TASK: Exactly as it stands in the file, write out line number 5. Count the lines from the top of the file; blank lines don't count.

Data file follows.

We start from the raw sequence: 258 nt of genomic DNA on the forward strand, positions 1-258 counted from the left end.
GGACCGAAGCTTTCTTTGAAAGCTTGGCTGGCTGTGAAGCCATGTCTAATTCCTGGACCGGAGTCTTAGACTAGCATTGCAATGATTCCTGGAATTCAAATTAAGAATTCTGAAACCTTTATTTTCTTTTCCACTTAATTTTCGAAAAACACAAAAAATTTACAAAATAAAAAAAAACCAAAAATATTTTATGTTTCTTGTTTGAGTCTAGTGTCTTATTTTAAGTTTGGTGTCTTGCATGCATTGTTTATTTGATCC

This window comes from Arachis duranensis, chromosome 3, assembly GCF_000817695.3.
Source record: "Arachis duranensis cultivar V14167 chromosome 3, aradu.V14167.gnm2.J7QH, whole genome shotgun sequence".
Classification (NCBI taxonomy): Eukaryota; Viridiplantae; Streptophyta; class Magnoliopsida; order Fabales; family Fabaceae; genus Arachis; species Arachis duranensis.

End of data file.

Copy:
Classification (NCBI taxonomy): Eukaryota; Viridiplantae; Streptophyta; class Magnoliopsida; order Fabales; family Fabaceae; genus Arachis; species Arachis duranensis.